City hospital helps polio victims walk on own feet
Shaheen Begum, an 18-year-old girl from Rampur in Uttar Pradesh who was at the city’s St Stephen’s Hospital for a corrective surgery, was disappointed when she had to spend Eid earlier this month away from home.delhi Updated: Aug 26, 2013 01:31 IST
Shaheen Begum, an 18-year-old girl from Rampur in Uttar Pradesh who was at the city’s St Stephen’s Hospital for a corrective surgery, was disappointed when she had to spend Eid earlier this month away from home.
“Instead, I spent the day with the doctors and other hospital employees. They are everything to me now,” says Shaheen, who had lived with bent knees and hip almost all her life after developing polio in her infancy.
She is undergoing osteotomy — a surgery to shorten, lengthen or change the alignment of misshaped bones — of the knees and hip at Tis Hazari hospital, which is the only place in India with a dedicated ward for free corrective surgeries for people with deformities associated with polio.
Supported by Rotary International, the polio ward at the hospital caters to people from across the country, though most of its patients are from Uttar Pradesh and Bihar where polio flourished till two years ago.
Like her, Neelam Dahiya, a 27-year-old anganwadi worker from Nangloi in west Delhi, is there to get her leg and foot deformity corrected. She has been going through corrective procedures for the past two years as part of multiple surgeries she has to undergo at various stages to be able to walk again. “I have full faith in the doctor that I’ll be able to stand on my feet one day,” she said.
India has not reported a new polio case since January 13, 2011, but the eight-bed ward at the hospital is always full of people who developed the disease decades ago and have lived with deformities ever since. Most people getting treated are above 18 years old and the hospital works at giving them a new lease of life through corrective surgeries.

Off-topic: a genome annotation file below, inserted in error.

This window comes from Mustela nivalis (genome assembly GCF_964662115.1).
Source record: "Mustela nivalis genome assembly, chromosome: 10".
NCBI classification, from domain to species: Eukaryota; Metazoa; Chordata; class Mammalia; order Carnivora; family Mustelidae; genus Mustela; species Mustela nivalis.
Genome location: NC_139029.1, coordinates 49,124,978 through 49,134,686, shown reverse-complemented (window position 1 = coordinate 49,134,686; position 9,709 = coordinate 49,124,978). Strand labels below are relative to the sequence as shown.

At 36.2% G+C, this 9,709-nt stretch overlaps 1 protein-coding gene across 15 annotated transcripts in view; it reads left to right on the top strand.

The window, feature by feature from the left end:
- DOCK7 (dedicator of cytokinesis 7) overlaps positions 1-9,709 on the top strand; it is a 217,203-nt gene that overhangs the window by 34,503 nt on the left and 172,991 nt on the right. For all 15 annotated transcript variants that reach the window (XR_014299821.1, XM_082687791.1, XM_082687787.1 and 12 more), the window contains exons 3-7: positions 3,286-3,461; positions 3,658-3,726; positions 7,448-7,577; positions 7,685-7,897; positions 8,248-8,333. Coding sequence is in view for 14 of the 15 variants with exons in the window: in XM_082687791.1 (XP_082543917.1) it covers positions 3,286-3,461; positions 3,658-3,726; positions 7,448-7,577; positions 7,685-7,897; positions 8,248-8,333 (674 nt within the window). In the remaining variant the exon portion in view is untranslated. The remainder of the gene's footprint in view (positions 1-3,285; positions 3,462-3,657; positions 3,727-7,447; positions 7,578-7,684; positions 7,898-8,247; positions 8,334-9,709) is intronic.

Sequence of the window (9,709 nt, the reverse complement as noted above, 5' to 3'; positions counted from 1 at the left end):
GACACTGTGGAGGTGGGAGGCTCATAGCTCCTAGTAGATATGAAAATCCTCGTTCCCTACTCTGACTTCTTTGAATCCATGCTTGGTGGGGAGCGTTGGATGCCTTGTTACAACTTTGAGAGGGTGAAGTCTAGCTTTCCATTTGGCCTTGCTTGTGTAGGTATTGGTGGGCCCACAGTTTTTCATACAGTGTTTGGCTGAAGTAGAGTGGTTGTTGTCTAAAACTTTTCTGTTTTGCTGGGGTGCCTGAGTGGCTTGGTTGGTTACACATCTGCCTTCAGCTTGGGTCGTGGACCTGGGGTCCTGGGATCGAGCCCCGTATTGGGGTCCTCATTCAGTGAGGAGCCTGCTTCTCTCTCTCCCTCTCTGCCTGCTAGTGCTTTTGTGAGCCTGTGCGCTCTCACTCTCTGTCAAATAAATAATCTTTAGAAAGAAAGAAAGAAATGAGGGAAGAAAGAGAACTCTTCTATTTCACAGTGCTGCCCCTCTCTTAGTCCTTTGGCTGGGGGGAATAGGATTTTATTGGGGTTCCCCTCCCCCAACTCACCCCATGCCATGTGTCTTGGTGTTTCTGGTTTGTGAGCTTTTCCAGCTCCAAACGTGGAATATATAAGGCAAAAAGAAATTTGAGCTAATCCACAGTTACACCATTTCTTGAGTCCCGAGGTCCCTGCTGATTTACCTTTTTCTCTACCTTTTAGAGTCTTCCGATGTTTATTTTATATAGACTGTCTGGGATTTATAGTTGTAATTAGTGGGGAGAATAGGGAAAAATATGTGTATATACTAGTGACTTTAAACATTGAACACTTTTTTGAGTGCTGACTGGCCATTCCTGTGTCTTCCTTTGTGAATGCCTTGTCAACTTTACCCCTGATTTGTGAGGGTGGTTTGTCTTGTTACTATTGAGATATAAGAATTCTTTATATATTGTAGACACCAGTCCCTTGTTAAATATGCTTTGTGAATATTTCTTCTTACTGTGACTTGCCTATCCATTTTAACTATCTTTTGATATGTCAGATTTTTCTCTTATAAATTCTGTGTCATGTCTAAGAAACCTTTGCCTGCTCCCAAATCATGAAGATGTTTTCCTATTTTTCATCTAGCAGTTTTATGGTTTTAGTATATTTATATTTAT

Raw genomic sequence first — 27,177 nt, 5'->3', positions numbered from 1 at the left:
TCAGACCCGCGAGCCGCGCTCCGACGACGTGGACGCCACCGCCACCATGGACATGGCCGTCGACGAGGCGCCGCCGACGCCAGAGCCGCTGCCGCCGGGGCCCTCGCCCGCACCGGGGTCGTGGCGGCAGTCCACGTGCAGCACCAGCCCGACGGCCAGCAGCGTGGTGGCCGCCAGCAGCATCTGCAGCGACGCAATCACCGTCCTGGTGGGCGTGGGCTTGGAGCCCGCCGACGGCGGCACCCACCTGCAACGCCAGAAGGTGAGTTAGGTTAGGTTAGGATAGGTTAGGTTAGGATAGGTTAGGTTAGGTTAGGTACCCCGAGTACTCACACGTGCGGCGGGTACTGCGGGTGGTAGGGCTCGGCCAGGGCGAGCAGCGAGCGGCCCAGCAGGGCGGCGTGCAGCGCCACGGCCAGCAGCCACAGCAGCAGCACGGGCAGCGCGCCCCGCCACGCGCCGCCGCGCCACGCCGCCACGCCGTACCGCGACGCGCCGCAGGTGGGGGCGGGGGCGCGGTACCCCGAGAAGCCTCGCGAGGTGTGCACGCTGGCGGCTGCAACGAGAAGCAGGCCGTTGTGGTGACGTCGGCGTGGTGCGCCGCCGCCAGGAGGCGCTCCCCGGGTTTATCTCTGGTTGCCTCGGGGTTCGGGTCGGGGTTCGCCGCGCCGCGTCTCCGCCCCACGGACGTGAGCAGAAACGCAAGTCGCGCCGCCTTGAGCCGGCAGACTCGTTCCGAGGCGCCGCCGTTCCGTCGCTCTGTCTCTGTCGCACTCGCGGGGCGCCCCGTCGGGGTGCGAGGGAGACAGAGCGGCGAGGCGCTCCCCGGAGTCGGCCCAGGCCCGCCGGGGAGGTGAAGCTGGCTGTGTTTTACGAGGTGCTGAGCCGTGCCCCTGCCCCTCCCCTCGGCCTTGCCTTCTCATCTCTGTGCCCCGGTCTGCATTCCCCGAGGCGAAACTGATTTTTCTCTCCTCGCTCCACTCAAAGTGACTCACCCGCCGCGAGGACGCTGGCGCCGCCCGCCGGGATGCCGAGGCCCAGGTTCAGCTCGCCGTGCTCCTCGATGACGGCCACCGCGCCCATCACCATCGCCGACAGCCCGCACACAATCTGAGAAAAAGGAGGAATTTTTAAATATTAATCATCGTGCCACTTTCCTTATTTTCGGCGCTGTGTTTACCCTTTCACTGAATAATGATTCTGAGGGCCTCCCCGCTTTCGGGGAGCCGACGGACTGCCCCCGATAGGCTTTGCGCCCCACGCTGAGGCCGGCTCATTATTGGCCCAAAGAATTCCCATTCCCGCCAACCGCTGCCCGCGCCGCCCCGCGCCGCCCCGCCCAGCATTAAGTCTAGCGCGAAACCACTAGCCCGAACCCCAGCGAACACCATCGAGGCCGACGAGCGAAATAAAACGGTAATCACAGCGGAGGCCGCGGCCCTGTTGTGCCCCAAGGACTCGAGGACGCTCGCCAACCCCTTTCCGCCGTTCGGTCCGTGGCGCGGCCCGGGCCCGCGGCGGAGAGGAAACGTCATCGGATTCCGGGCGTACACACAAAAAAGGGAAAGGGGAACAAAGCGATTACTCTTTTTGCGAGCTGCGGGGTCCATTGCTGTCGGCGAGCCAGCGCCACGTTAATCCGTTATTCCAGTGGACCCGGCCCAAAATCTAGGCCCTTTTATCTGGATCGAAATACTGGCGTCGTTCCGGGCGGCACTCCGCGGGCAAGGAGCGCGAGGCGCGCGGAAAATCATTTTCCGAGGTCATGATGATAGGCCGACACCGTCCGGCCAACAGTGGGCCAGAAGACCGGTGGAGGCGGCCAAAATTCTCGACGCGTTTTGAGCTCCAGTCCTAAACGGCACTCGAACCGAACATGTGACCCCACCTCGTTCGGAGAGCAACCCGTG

“We are committed to ensure the dignity of living and change the quality of life for polio-affected people. The primary aim of polio-corrective surgeries is to make people as independent as possible. We believe in making them stand on their feet without replacing their knees, as practiced by other private hospitals,” said Dr Mathew Varghese, the head of orthopaedics at the hospital.
The plastic-distraction technique used to straighten the legs of polio-affected patients is a procedure developed at St Stephen’s. The curved parts of leg are connected with a rod using a screw or buckle. “This is a special technique for correcting bent legs. The patient is trained to turn the buckle daily, which allows the rod to extend and as a result straighten the limbs. It is a very slow process and takes between six weeks and two months to repair the limbs,” the doctor explained.
The other few corrective surgeries include recurvation osteotomy for recurvative deformity where the knee bends the wrong way, the ilizarov technique for lengthening or reshaping limbs, and arthrodesis for paralysed or deformed joints. There are other corrective surgeries like paralytic scoliosis for repairing twisted spine and transfer of tendons to cure paralysis of thumb or ape-thumb.
“Walking without support is possible with surgical procedures but callipers are given to support the limbs. Callipers are important to prevent deformation after surgery. If a patient stops using callipers then after two or three months, the limbs may get deformed again. We train them to use callipers at the hospital and also repair them free of cost,” added Dr Varghese.
Apart from conducting 600 reconstructive surgeries per year, the hospital gives food to the patients and their relatives.